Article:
Coroner—J. M. Sharpless.
First District—Harry Jones.
Second District-P. H. Sullivan.
Third District—W. E. Minnick.
to bar john chiwanan.
(altti Slttra < Canada *• lalte la
am Effort to stop I nlawfal la.
flax of the Celestials.
ostrich plumes scarce.
'* • Great Decrease la the Sap>
lr Canard hy the Snath
The London papers note that the
•tipply of ostrich plumes in that city
the center of the trade, has been great-
ly curtailed by the South African war.
It is said that there will be a deficiency
of nearly $270,000 worth of feathers
flt the next sale in Mincing lane. To
these sales, which take place six times
a jear, buyers come from every part
Of the continent, and even from Amer-
ica. Over $4,000,000 worth of feathers
•re sold every year, making an average
Of J67-..000 at each sale. Since the cap-
ture of the Khartoum there has heeu
• steady supply of ostrich feathers
from Barbary and, though the South
African feathers still command the
higher price, their supremacy is threat-
ened by the Barbary feathers'. At Minc-
ing lane the coiit of the feathers rnngc.
from $7.50 to $75 or $S(| per pound
weigbt. Ihe best wing feathers give
•bout 110 to IL'O ,0 the pound, and at
the highest price this works out at less
than 75 cents each \s many of the
white feathers scarcely need cleaning
■nd as dyeing and curling are very in-
expensive, either the middleman or the
milliner must reap handsome profit*
from the fashionable weakness for
these beautiful feathers. The smaller
feathers from the tail and body of th.
bird are usijd for bo/in.
How It Happened.
"And several of your party ma-
TWlly perished!" exclaimed the Of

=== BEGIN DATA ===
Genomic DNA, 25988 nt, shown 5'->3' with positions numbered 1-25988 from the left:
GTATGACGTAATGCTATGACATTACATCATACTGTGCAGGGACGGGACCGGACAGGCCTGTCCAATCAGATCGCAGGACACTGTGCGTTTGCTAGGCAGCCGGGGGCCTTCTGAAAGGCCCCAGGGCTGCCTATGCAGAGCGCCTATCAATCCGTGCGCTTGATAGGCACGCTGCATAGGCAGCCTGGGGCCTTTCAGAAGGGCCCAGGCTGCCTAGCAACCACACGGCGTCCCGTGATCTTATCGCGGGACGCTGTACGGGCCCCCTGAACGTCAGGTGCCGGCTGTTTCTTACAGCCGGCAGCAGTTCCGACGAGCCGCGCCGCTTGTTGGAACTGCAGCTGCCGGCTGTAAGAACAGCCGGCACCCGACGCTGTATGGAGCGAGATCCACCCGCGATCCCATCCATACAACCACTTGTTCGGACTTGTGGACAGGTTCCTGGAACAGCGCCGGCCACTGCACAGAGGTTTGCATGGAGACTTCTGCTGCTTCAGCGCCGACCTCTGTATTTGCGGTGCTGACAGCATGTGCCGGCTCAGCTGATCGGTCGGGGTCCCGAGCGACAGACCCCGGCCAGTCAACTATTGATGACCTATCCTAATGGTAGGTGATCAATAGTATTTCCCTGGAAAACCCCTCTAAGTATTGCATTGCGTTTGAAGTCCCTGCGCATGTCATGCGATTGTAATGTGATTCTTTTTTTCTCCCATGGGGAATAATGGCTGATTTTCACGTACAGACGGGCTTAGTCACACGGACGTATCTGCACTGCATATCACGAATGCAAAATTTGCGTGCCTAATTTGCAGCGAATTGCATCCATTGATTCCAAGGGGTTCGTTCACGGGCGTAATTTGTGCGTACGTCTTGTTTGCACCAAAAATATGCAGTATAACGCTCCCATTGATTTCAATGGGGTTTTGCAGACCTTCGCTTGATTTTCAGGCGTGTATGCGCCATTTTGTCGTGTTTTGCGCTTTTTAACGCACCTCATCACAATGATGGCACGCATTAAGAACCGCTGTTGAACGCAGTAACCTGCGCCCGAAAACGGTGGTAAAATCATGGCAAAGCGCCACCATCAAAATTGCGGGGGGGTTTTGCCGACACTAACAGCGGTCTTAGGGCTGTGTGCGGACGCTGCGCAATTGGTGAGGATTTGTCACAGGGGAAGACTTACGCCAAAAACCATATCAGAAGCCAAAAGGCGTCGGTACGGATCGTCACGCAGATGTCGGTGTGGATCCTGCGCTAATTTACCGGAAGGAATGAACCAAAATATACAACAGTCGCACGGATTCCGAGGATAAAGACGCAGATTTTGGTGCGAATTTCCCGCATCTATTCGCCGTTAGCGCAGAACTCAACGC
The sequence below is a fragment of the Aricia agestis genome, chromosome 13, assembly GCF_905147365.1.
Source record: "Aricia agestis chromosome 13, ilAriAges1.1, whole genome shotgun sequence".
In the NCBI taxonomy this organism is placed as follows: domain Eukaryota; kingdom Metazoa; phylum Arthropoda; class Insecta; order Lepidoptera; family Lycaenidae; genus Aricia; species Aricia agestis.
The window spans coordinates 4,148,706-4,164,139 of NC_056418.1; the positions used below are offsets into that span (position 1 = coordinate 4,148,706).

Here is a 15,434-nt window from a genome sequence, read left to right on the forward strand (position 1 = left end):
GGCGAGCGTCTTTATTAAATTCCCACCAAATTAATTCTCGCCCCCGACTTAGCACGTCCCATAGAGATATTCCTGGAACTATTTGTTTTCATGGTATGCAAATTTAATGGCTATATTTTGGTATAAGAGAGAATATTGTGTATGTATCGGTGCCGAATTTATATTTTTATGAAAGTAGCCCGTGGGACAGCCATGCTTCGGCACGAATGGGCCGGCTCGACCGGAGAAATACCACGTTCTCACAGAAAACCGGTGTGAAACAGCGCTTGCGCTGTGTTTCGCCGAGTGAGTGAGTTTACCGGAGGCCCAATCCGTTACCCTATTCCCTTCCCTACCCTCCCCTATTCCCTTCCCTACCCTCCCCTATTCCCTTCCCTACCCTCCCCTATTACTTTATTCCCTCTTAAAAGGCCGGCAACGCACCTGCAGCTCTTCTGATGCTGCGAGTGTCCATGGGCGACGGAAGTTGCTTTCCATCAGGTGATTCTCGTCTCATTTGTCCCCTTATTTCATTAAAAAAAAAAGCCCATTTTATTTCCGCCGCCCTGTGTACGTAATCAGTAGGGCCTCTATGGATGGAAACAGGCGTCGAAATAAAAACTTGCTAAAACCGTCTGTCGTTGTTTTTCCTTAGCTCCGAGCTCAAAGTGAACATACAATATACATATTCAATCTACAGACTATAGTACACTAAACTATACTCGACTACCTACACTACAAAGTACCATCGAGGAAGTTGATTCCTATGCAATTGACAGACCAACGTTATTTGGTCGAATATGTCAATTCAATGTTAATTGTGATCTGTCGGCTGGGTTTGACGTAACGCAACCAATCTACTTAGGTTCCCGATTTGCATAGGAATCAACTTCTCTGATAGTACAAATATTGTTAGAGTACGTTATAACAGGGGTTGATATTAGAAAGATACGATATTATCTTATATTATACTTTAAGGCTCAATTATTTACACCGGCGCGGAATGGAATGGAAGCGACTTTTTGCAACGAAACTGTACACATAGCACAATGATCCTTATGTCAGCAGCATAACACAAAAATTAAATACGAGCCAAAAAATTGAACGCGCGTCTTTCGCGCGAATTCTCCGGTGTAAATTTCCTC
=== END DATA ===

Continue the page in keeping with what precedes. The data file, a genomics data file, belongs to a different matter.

Binary Person, incredulously,
\cs, insisted the arctic explorer.
"Ton see, our supply of last boot-leg
woe not properly canned and nt '
Mines dev«l(M*i<u" " "
*i.% ni,pd States government and
the Canadian government are com-
bining in an efTort to stop the smug-
gling of and unlawful influx of C hina-
men into Canada and the United
Mates. Both countries have suffered
within the last few years, and Canada
has unintentionally helped to break
the United States exclusion law.
A representative of the United
States customs department is in Otta-
wa at present, acting in conjunction
with the Canadian officers. From
what has been discovered, the Cana-
dian authorities arc convinced that
many more Chinamen than the law
permits have come into Canada in bond
for the last few years, and have then
mysteriously disappeared. It is to the
interest of the transportation com-
panies to see that the law is obeyed,
and therefore, the authorities say, it
must have been customs officials who,
through neglect or otherwise, have
permitted these men to disappear. It
is stated that evidence has been e-
cured against several of these officials
and that a general shake-up will soon
On an average 2,000 Chinamen have
been imported into Canada for the last
tve years. Kach year about 800 of
these have gone through in bond to
vamaica and other places under the
padrone system. About 500 a year
were entitled to stay here on paying
the $100 a head tax the remainder
should have been deported to China,
nut only a small percentage were so
Cook together two titblespoonfuls
«ach of flour and butter; and one-half
teaspoonful salt, a dash of pepper, and
nne cup cream, gradually. When
boiled add two tahlespoonfuls cold
chicken chopped fine, one cup cooked
asparagus tips, and four well-beaten
eggs. Turn into a well-buttered pint
bowl which has been lined ivith aspar-
agus tips, set in a dish of hot water,
and cook in Die oven until the center
is firm. Then let stand a few min-
utes and invert over a shallow dish.
Serve with buttered suiise.—Burnt
They are not g(C.tig to let t ie rhlla-
P " 'etter carriers wear shin
waist*. Philadelphia ha* been quit,
fny in sotue respects lately, but, say,
the Chicago HecorJ-Herald, she think*
•be «till knows wji«, e to draw the line
Oa the Sarraaadla* Alt
Pilled with Caaaaa
"I saw an article in one of the
technical journals recently," said •
New Orleans engineer, relates the
Times-Democrat, "describing a *o-
eallcd 'centrifugal cannon.' which
•ome genius in Manchester, England,
was supposed to have invented. The
mechanism was said to consist of a
big wheel, which was revolved at a
tremendous rate of speed while pro-